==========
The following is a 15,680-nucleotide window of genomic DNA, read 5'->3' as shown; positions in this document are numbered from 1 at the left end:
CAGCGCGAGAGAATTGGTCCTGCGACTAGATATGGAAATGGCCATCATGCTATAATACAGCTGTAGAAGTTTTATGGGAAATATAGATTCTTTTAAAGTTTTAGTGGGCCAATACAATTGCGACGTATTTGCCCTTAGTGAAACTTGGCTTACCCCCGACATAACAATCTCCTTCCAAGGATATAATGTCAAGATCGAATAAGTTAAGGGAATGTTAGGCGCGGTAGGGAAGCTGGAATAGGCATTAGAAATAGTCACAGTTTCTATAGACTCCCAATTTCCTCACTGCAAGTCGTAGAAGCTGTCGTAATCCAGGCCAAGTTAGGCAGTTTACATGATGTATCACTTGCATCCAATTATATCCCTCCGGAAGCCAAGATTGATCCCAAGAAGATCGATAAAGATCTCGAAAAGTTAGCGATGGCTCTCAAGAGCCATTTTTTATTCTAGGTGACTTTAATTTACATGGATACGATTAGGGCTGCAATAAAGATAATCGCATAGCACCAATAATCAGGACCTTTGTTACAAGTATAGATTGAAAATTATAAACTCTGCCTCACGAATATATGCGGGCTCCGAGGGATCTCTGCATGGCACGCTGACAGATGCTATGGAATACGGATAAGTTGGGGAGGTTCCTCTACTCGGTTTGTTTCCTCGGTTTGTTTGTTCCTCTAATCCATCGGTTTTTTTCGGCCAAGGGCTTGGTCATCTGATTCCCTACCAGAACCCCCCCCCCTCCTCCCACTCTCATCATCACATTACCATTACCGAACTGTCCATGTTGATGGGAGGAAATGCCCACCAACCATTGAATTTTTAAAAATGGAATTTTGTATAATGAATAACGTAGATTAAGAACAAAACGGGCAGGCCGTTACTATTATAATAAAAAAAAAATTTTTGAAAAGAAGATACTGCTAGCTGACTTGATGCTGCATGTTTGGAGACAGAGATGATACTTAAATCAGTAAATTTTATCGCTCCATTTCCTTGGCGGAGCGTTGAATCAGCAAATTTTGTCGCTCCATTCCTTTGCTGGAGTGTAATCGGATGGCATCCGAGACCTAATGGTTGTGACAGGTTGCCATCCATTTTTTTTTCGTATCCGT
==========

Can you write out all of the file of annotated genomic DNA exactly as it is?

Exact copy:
The following is a 15,680-nucleotide window of genomic DNA, read 5'->3' as shown; positions in this document are numbered from 1 at the left end:
CAGCGCGAGAGAATTGGTCCTGCGACTAGATATGGAAATGGCCATCATGCTATAATACAGCTGTAGAAGTTTTATGGGAAATATAGATTCTTTTAAAGTTTTAGTGGGCCAATACAATTGCGACGTATTTGCCCTTAGTGAAACTTGGCTTACCCCCGACATAACAATCTCCTTCCAAGGATATAATGTCAAGATCGAATAAGTTAAGGGAATGTTAGGCGCGGTAGGGAAGCTGGAATAGGCATTAGAAATAGTCACAGTTTCTATAGACTCCCAATTTCCTCACTGCAAGTCGTAGAAGCTGTCGTAATCCAGGCCAAGTTAGGCAGTTTACATGATGTATCACTTGCATCCAATTATATCCCTCCGGAAGCCAAGATTGATCCCAAGAAGATCGATAAAGATCTCGAAAAGTTAGCGATGGCTCTCAAGAGCCATTTTTTATTCTAGGTGACTTTAATTTACATGGATACGATTAGGGCTGCAATAAAGATAATCGCATAGCACCAATAATCAGGACCTTTGTTACAAGTATAGATTGAAAATTATAAACTCTGCCTCACGAATATATGCGGGCTCCGAGGGATCTCTGCATGGCACGCTGACAGATGCTATGGAATACGGATAAGTTGGGGAGGTTCCTCTACTCGGTTTGTTTCCTCGGTTTGTTTGTTCCTCTAATCCATCGGTTTTTTTCGGCCAAGGGCTTGGTCATCTGATTCCCTACCAGAACCCCCCCCCCTCCTCCCACTCTCATCATCACATTACCATTACCGAACTGTCCATGTTGATGGGAGGAAATGCCCACCAACCATTGAATTTTTAAAAATGGAATTTTGTATAATGAATAACGTAGATTAAGAACAAAACGGGCAGGCCGTTACTATTATAATAAAAAAAAAATTTTTGAAAAGAAGATACTGCTAGCTGACTTGATGCTGCATGTTTGGAGACAGAGATGATACTTAAATCAGTAAATTTTATCGCTCCATTTCCTTGGCGGAGCGTTGAATCAGCAAATTTTGTCGCTCCATTCCTTTGCTGGAGTGTAATCGGATGGCATCCGAGACCTAATGGTTGTGACAGGTTGCCATCCATTTTTTTTTCGTATCCGT